The inspiring true story about identical twin teenage brothers who escape El Salvador's violence to build new lives in California as undocumented immigrants, perfect for fans of Enrique's Journey and anyone interested in learning about the issues that underlie today's conversations about DACA and immigration reform.
Ernesto and Raúl Flores are identical twins, used to being mistaken for each other. As seventeen-year-olds living in rural El Salvador, they think the United States is just a far-off dream--it's too risky, too expensive to start a life there. But when Ernesto ends up on the wrong side of MS-13, one of El Salvador's brutal gangs, he flees the country for his own safety. Raúl, fearing that he will be mistaken for his brother, follows close behind.
Running from one danger to the next, the Flores twins make the harrowing journey north, crossing the Rio Grande and the Texas desert only to fall into the hands of immigration authorities. When they finally make it to the custody of their older brother in Oakland, California, the difficulties don't end.
While navigating a new school in a new language, struggling to pay off their mounting coyote debt, and anxiously waiting for their day in immigration court, Raul and Ernesto are also trying to lead normal teenage lives--dealing with girls, social media, and fitting in. With only each other for support, they begin the process of carving out a life for themselves, one full of hope and possibility.
Adapted for young adults from the award-winning adult edition, The Far Away Brothers is the inspiring true story of two teens making their way in America, a personal look at U.S. immigration policy, and a powerful account of contemporary immigration.
A Junior Library Guild Selection
"Both touching and educational. . . . Gets inside the heads and hearts of immigrants." --Kirkus, Starred Review
"A must for all young adult nonfiction shelves." --School Library Journal, Starred
"Visceral and informative, this is a necessary read for today's youth." --Booklist
Lauren Markham is a writer based in Berkeley, California, focusing on issues related to youth, migration, the environment, and her home state of California. Her work has appeared in outlets such as Harper's, the New Republic, Orion, the Guardian, the New York Times, and VQR, where she is a contributing editor. Lauren earned her MFA in Fiction Writing from Vermont College of Fine Arts. For over a decade, she has worked in the fields of refugee resettlement and immigrant education.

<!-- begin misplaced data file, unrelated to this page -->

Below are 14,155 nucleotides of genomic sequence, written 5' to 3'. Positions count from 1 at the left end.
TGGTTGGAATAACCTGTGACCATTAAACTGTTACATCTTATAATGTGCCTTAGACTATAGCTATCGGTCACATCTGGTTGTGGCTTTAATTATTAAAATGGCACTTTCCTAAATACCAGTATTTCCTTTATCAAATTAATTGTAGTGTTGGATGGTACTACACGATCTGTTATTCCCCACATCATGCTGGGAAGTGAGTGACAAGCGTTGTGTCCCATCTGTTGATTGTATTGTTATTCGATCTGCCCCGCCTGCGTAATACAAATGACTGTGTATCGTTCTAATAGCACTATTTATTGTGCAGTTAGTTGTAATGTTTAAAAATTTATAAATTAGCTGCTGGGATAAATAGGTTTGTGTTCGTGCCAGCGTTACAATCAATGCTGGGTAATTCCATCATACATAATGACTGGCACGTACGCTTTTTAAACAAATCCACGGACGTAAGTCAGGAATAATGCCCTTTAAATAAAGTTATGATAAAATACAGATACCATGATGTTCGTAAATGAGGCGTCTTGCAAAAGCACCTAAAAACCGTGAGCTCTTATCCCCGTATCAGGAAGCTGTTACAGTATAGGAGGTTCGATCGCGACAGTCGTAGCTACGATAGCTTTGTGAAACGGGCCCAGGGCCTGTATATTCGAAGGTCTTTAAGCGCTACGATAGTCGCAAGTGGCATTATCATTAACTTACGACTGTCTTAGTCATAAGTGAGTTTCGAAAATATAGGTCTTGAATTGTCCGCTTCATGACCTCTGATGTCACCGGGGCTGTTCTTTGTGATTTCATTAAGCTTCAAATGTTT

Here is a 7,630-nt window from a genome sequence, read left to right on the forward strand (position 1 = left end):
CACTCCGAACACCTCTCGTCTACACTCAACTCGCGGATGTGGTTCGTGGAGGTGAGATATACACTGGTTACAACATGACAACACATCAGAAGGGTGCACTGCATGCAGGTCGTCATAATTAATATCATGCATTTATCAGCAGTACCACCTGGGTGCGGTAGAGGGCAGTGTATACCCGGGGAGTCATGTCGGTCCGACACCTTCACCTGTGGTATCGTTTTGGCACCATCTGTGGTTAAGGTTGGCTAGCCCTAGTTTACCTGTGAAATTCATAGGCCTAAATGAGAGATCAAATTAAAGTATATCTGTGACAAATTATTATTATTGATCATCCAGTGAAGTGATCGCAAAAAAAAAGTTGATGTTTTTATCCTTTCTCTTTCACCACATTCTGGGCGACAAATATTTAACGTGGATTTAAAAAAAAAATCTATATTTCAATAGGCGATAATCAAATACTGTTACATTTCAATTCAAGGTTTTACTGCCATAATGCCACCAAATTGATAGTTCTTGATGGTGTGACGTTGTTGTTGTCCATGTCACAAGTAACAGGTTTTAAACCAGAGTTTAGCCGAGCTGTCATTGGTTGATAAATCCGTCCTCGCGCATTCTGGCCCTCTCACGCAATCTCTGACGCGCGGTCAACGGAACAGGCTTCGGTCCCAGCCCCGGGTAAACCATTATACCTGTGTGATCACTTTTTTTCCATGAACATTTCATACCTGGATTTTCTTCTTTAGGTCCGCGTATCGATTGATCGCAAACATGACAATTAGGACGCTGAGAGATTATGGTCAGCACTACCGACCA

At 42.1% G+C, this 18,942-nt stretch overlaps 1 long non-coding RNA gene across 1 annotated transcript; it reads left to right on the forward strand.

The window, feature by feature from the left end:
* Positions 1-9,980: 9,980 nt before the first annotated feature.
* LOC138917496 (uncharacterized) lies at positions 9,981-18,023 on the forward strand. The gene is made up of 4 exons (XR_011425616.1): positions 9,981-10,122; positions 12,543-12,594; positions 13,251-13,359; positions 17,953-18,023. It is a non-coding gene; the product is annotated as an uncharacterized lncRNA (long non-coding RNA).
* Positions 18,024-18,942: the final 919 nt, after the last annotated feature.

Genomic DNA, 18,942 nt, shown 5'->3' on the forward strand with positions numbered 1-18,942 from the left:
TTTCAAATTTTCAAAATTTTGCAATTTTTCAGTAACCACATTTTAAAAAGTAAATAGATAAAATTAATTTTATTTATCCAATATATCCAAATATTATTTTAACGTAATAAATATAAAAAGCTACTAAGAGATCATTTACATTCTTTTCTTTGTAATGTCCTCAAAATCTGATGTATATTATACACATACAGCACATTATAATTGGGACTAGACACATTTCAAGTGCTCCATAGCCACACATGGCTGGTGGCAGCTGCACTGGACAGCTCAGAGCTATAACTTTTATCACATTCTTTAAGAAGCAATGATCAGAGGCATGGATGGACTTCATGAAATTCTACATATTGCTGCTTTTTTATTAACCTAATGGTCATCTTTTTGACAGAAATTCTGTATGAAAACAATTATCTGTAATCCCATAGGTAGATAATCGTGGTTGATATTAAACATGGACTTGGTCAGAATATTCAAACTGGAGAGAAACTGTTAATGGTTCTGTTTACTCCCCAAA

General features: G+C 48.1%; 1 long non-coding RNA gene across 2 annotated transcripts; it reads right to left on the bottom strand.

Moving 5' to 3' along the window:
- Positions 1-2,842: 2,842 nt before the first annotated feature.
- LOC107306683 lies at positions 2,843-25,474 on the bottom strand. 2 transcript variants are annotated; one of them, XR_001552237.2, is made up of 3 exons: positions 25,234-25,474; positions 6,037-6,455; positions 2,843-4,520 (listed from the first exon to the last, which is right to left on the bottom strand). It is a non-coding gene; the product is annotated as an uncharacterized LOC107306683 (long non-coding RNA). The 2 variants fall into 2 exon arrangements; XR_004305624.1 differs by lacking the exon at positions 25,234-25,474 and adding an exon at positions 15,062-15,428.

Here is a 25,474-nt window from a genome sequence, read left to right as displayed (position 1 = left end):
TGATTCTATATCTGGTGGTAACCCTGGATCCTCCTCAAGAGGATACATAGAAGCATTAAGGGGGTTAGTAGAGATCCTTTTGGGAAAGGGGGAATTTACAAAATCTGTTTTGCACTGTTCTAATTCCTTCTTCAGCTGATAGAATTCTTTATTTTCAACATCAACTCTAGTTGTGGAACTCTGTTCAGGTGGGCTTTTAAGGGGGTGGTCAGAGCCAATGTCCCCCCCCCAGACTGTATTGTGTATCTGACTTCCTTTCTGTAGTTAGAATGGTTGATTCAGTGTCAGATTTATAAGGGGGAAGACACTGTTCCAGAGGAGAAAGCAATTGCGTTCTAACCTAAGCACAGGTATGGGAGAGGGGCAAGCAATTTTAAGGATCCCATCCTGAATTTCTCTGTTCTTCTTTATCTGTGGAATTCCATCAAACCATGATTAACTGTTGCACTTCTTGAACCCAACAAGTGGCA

@LaurenMarkham_ on Twitter
@laurenemarkham on Instagram
"Never intrusive with her research, [Markham] keeps an eye on the family story while weaving in bits of history, geography, and politics. As a result, the fear and displacement the boys felt in California are both touching and educational
. The informative afterword offers historical context and suggestions about what might be done to remedy the humanitarian crisis. Gets inside the heads and hearts of immigrants
." —Kirkus Reviews,
"Markham tells the story honestly and vividly
, and while at times the book reads like fiction, she inserts her expertise as well as facts and data on the issue. Readers will get a very human glimpse into the lives of two immigrants while also learning more about the larger picture of immigration in the United States. A must for all young adult nonfiction shelves
." —School Library Journal,
"Markham has adapted her own book into a version for teens that loses none of the urgency or timeliness of the original
. . . . The narrative includes accounts of economic policies that drive farmers into gangs, social policies that create animosity between people, and political policies that fuel anger and enable corporations to profit from vulnerability and loss. We learn how these policies affect real people, casting families into hopeless situations, debt, and separation. . . . Visceral and informative, this is a necessary read for today’s youth.
Praise for the adult edition of The Far Away Brothers
Named one of the Best Books of the Year by the New York Times Book Review
"Impeccably timeed, intimately reported and beautifully expressed." --The New York Times
"You should read The Far Away Brothers
. We all should." --NPR